My mom is very proud of my broad vocabulary. She taught me to do tricks that awe horses and people alike. I love this place where I have learned to be brave. It’s MY place and won’t go out of earshot in case mom decides to call and pass out yummy snacks. I have all these thoughts as I snort forcefully with pricked ears and tail straight up in the air, a flag. Wait, I don’t get afraid like that anymore, do I?
Mom calls again, “Eclipsssse.”
I flick an ear her way as if to say, “Forget it sister, not a chance.” She clicks. Wait, did I hear a click? I flick an ear again to double check. Click. I DID hear a click? My mouth starts to water. Treats are on the way! Will I have to look at the dangerous wild animals and get even closer to them to get those treats? Hmmm…this requires horse sense. I’ll look away while I take a step and see how that goes to test the waters. CLICK! Ok, I am in for second step. Now I’m taking a third. I wonder if my mom knows how much danger she is putting me in and all for a stupid irresistible treat. My belly rules my brain. I hate that. Well sometimes I hate it, and this is one of those times. My nostrils flare like morning glories as they fill with the strange scent of the nearby striped, skinny tailed beasts. Now, the smell of sweet carrots wafts my way. I’m on the move. The click means treats follow. Still have 50 feet to go. Did horses always have to work so hard for their food?
WAIT! Out of nowhere, pictures and noises start exploding inside my head. I hesitate. Is this a memory? My feet stop and for a second and lose sight of the present. It’s hard to explain, but horses think in pictures. We aren’t great at determining if something is happening now or in the past. Chronological order isn’t our strong point or at least that’s what I hear. When a trigger occurs, it can be like we are living a past experience in the present moment.
For a minute, it seems like it is happening now. The rope is whooshing through the air toward me. The leather at the end of it threatens to bite my skin if it comes in contact. The experience causing me to hesitate is a rope swinging toward me with the goal of bringing me closer to something I fear. Is it a tarp or could it be wildebeests? Horses poop when they are scared to lighten up for running for their lives! The hand that I see in my mind swings the rope and scares the crap out of me, literally.
Then, the senseless words, “make a good choice,” fall like rocks on my ears. CHOICE? I am scared and even more afraid of the swinging rope biting into my flank. I mean, don’t they realize I can SEE the human swinging the rope? I might not have hands, but I do have eyes and they work well. I’m not blind. I can see that the rope in their hands is completely controlled by them: the HUMAN PREDATOR!
Now, the rope image fades and my hoofs are moving once again. Moms face comes into view. Magically, my belly seems to be controlling my feet. Step by step, I float across the grassy paddock. Only a few more feet to cover and the tasty carrots are mine, all MINE!
“Good,” my mom’s praise reaches my ears. Her words reflect my efforts to come closer to the face of imminent life threatening danger. Click. Ah yes. Reward time: carrots, yum, yum. I steal a look at the newly arrived creatures munching all the while. (Crunch crunch crunch.) I did it! Wildebeests, Zonkeys, Zorses, well, they aren’t so bad after all when treats are involved. Wonder if there are some more around the corner? Could be another opportunity to earn more clicks and orange sticks-I mean carrots!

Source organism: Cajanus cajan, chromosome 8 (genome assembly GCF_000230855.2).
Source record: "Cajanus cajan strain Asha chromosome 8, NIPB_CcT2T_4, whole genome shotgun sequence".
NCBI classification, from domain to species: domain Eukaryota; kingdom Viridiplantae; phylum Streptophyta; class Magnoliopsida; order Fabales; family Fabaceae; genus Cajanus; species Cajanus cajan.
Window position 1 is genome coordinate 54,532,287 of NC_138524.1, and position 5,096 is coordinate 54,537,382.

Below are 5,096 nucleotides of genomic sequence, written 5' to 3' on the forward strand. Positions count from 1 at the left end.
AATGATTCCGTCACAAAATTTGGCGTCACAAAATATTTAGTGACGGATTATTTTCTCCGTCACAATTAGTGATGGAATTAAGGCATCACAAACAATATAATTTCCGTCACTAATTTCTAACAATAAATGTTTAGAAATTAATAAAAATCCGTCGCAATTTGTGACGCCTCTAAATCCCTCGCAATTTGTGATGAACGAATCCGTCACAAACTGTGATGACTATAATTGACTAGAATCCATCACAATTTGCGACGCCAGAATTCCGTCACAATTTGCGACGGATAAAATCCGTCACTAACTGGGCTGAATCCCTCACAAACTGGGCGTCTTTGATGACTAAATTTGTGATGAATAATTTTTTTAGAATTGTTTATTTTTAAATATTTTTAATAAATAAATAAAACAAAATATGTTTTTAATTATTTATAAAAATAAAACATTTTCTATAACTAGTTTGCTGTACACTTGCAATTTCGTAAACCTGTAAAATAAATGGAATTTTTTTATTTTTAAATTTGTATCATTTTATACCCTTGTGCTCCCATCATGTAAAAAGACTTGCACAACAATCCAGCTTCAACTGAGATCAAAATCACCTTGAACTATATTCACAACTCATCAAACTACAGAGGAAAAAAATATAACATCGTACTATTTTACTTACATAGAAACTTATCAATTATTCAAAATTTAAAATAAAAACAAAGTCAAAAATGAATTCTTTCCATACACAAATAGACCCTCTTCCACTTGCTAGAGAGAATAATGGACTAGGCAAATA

Was I scared? Well maybe – but only for a minute since I can’t resist the idea of FOOD! With food I’m Superhorse! I can do anything. I’m no longer shaking in my socks! Other horses aren’t laughing at me. Out goes my chest and flip goes my mane as I cruise by the Wildebeests one more time, hoping for another treat. Did I hear someone say donkeys?
PS To prove how brave I am, mom is including a picture of me underneath a fire breathing machine that used to TERRIFY me. It was taken at dusk (the scariest part of the day for prey animals) too!
About the author: My name is Eclipse Deal. I am big, bright red chestnut gelding with chrome, thank you. I know all about the Compassionate Equestrian movement because they hold meetings here at MY farm. (My mom promised me a farm for Christmas a couple of years ago and I got it! All mine. Of course I have to share, she says.) I even get to be the centerpiece of these Compassionate Equestrian gatherings and enjoy all of the attention: massage therapy, pictures, body work, grooming demos. Oooooo, just thinking of them makes me feel like I just had a good roll. Did I mention I’m a movie star on something called Face Book and I am a Connection Training Star? I LOVE FOOD. Oh, sorry, I’m getting off track. Anyway, I’ve been asked to help out by writing this column called the “Mane Say”. It won’t be fancy, but it might give you a bit of insight into the mind and life of horses and their people since it is the saying of one with a mane, that’s me. It’s been said that I’m not the sharpest knife in the drawer, but my mom says don’t believe it for a second. She’s given me the confidence to share my world with you. Ok, I confess, she is helping me – a little. Typing is super hard with hooves. Hope you enjoy my stories and maybe find even find them helpful. I am pretty sure writing this column could score me some extra CARROTS too, yum!
About the blogger:
Susan Gordon is 56 years old and lives on Salt Spring Island, B.C., Canada. She began riding professionally in 1983, upon the invitation of Maclay Champion (1973), the late Michael Patrick. Susan trained eventing, hunter, jumper and dressage horses, apprenticing with other top trainers in her chosen disciplines. She taught freelance from 2002 until retiring in 2010, bringing elements of meditation practice, music, dance, art, and an interest in non-invasive, holistic therapies—in particular Low Level Laser Therapy and tapping— to her work with students and their horses. She has since completed courses in sustainability (University of British Columbia and University of Guelph), and documentary filmmaking (Pull Focus Film School, Vancouver). She is a nationally ranked competitive masters and age-group runner in the 400m to ½ Marathon Road Race distances. The Compassionate Equestrian is her first book. Her second book also released in June 2015: Iridescent Silence of the Pacific Shores (Gordon/D. Wahlsten 2015), a book of abstract water photography with a strong environmental statement, and DVD featuring original Orca calls and music composed by Ron Gordon, Ph.D. Photo prints and paintings are available for viewing and purchase at www.susangordon.ca